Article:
The young palaeontologist dinosaur explorer kit contains a sturdy plastic water bottle along with a toy compass and a pair of dinosaur themed binoculars.

Picture Credit: Everything Dinosaur

Dinosaur Explorer Field Palaeontologist Kit

What a super idea for a Christmas gift!  We suspect that your young dinosaur fan will be roaring with excitement when they see this field palaeontologist kit.  The field kit contains the essentials to help budding young dinosaur hunters to explore and hunt for dinosaur fossils.  There is a sturdy and robust bright red water bottle, which you can write your name on.  The kit also includes a pair of dinosaur themed binoculars and a toy compass to help you plot your way through the Hell Creek Formation of Montana, or your garden, whichever is the nearest.

The Young Palaeontologist Dinosaur Explorer Palaeontologist Field Kit (Contents)

A palaeontologist field kit.

Dinosaur Explorer Young Palaeontologist Field Kit.  The kit contains a toy compass, a sturdy, plastic water bottle and a pair of dinosaur themed binoculars to help you spot fossils!

Picture Credit: Everything Dinosaur

The child’s hard hat and the dinosaur explorer field palaeontologist set are great for creative and imaginative play.  Helping to enthuse the next generation of Earth scientists with exciting games and role play.

To view the dinosaur explorer young palaeontologists field kit and the child’s hard hat, simply visit this section of our website: Dinosaur Gifts and Toys.

25 09, 2019

Stiff Skull Helped T. rex Crush Bones

By | September 25th, 2019|Dinosaur and Prehistoric Animal News Stories, Dinosaur Fans, Main Page, Palaeontological articles|0 Comments

Stiff Skull Helped T. rex Crush Bones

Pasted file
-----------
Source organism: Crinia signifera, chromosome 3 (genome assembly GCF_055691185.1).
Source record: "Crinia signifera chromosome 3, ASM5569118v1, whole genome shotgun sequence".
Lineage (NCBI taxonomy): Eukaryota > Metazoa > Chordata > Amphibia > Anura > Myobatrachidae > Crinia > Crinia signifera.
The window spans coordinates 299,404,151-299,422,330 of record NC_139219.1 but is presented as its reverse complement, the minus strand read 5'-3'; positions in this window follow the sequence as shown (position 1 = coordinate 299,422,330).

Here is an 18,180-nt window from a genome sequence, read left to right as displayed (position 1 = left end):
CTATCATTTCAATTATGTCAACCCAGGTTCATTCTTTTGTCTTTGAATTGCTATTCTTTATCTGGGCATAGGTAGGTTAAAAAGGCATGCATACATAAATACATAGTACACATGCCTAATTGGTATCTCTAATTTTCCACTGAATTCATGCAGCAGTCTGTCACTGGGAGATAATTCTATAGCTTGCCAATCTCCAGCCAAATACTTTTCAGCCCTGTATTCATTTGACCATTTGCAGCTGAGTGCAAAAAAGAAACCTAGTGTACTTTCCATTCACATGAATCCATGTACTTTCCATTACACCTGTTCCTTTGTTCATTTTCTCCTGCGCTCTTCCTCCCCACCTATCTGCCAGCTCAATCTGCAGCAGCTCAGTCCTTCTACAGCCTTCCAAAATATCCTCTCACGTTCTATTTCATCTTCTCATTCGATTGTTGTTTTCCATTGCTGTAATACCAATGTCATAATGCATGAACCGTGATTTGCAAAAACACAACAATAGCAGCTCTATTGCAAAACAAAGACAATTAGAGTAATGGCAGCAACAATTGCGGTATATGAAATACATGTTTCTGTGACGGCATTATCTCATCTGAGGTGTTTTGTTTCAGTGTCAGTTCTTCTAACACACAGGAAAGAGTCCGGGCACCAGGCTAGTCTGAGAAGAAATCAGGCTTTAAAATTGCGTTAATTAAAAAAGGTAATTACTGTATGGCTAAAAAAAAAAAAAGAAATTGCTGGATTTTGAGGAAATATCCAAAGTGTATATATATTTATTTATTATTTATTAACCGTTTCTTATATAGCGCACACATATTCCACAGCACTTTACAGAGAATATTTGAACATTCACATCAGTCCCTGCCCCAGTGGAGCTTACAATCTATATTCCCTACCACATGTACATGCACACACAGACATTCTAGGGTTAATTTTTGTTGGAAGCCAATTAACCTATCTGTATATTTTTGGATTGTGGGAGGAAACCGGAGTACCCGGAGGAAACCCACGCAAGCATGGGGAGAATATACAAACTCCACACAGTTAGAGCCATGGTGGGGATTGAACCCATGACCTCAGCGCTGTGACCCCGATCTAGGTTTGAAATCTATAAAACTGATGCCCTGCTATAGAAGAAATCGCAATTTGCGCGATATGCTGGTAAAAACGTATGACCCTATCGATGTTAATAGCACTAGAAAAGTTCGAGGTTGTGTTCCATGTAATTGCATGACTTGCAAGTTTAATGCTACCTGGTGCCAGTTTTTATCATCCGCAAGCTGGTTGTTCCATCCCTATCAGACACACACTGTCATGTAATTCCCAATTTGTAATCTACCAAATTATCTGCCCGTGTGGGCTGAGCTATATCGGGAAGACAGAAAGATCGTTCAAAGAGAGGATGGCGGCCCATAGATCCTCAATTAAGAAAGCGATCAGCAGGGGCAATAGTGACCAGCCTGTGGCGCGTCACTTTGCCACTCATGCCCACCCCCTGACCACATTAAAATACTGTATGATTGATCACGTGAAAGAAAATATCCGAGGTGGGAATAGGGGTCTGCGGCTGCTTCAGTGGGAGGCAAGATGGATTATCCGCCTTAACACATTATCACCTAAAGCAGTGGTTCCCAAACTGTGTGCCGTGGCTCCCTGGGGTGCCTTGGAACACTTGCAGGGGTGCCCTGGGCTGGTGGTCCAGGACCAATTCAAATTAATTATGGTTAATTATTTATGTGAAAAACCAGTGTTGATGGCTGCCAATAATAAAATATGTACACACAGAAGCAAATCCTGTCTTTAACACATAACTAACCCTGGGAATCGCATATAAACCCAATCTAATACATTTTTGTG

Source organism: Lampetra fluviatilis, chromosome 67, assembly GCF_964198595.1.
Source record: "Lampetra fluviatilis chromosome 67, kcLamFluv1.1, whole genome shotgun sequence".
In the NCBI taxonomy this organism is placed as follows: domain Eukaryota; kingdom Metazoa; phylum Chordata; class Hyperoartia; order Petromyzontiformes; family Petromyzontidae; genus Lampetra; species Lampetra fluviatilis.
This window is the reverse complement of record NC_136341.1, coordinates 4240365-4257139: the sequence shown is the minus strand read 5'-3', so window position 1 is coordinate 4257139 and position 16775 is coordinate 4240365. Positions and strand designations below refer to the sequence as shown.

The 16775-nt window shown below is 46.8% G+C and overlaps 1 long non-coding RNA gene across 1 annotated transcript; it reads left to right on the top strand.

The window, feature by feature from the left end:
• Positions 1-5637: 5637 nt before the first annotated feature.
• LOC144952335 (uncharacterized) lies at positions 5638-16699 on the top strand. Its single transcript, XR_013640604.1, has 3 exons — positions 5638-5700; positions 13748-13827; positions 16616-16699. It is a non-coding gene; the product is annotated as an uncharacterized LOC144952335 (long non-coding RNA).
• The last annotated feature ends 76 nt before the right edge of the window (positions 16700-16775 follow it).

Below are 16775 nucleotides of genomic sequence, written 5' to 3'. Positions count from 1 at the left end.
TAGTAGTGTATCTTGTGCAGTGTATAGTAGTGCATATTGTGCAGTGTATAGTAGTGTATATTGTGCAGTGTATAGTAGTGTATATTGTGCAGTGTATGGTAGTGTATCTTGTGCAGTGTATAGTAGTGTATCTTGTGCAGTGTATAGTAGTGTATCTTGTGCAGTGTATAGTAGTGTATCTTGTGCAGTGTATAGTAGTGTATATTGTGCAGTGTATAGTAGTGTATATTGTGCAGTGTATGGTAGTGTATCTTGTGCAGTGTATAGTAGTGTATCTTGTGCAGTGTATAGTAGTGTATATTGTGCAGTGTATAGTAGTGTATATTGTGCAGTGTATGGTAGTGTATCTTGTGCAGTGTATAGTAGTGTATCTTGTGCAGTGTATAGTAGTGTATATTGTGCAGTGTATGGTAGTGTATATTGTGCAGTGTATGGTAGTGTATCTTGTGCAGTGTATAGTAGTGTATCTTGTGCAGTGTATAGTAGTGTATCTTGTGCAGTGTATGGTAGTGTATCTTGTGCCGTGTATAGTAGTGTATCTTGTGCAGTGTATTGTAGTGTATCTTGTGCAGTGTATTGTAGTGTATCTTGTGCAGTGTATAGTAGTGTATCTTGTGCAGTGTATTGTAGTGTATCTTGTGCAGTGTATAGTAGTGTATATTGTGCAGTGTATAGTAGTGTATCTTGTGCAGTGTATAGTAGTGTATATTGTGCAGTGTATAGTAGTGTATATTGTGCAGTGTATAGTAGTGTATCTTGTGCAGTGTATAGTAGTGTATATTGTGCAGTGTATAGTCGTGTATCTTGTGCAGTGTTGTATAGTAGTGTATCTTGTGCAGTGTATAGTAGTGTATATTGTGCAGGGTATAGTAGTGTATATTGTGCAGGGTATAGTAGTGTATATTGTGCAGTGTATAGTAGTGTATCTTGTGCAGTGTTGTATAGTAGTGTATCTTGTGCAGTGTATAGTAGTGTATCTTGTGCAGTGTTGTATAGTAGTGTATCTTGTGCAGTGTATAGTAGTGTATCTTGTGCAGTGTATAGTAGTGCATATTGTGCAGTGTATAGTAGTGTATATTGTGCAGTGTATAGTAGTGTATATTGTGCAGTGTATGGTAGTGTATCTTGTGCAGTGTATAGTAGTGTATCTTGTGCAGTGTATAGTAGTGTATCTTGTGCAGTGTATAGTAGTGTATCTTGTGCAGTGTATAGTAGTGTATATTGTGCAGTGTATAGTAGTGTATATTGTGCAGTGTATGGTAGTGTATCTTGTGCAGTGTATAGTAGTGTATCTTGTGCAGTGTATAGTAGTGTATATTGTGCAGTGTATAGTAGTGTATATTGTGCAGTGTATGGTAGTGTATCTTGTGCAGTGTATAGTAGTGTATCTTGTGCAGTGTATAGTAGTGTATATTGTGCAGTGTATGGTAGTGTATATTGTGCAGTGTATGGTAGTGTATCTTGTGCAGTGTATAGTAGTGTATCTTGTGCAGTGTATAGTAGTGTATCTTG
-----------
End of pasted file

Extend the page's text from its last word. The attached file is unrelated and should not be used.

Numerous research papers have been published about those monstrous jaws and huge skull of Tyrannosaurus rex.  Many of the studies have examined the biomechanics in a bid to better understand the bite forces that this Late Cretaceous terror could generate.  It is widely accepted that T. rex had a bone crushing bite, but just how it managed to crush the bones of a Triceratops or an unfortunate Edmontosaurus without damaging itself, has puzzled palaeontologists.  A new study, published in the journal “The Anatomical Record”, suggests that the T. rex skull was much stiffer than previously thought, much more like a crocodile skull or that of a hyena than a scaled-up, flexible bird skull.

New Study Suggests T. rex Had a Stiff Skull

"Scotty" the Tyrannosaurus rex.

A reconstruction of the skeleton of “Scotty” the T. rex.  Regarded as the heaviest specimen of T. rex known to science.   A new study suggests that like other bone-crushing tetrapods, the skull was functionally akinetic.

Picture Credit: Amanda Kelley

One of the co-authors of the study, Kaleb Sellers of the Missouri University School of Medicine explained:

“The T. rex had a skull that’s about six feet long, five feet wide and four feet high and bites with the force of about six tons.  Previous researchers looked at this from a bone-only perspective without taking into account all the connections, ligaments and cartilage that really mediate the interactions between the bones.”

Computer Generated Models Examined Stresses in the Upper Skull with a Focus on the Palatal Area

T. rex skull stress test.

Computer generated models were created to assess the stresses placed on an adult T. rex skull.

Picture Credit: University of Missouri

Looking at the Roof of the Mouth (Palatal Area)

The scientists, which included Kevin Middleton of the Missouri University School of Medicine, M. Scott Echols of The Medical Centre for Birds, Lawrence Witmer of Ohio University and Julian Davis (University of Southern Indiana), used a combination of anatomical study, computer modelling and biomechanical analysis assessing the skulls of a gecko and a parrot to examine how the skull of this apex Late Cretaceous predator was adapted to deliver such powerful bites.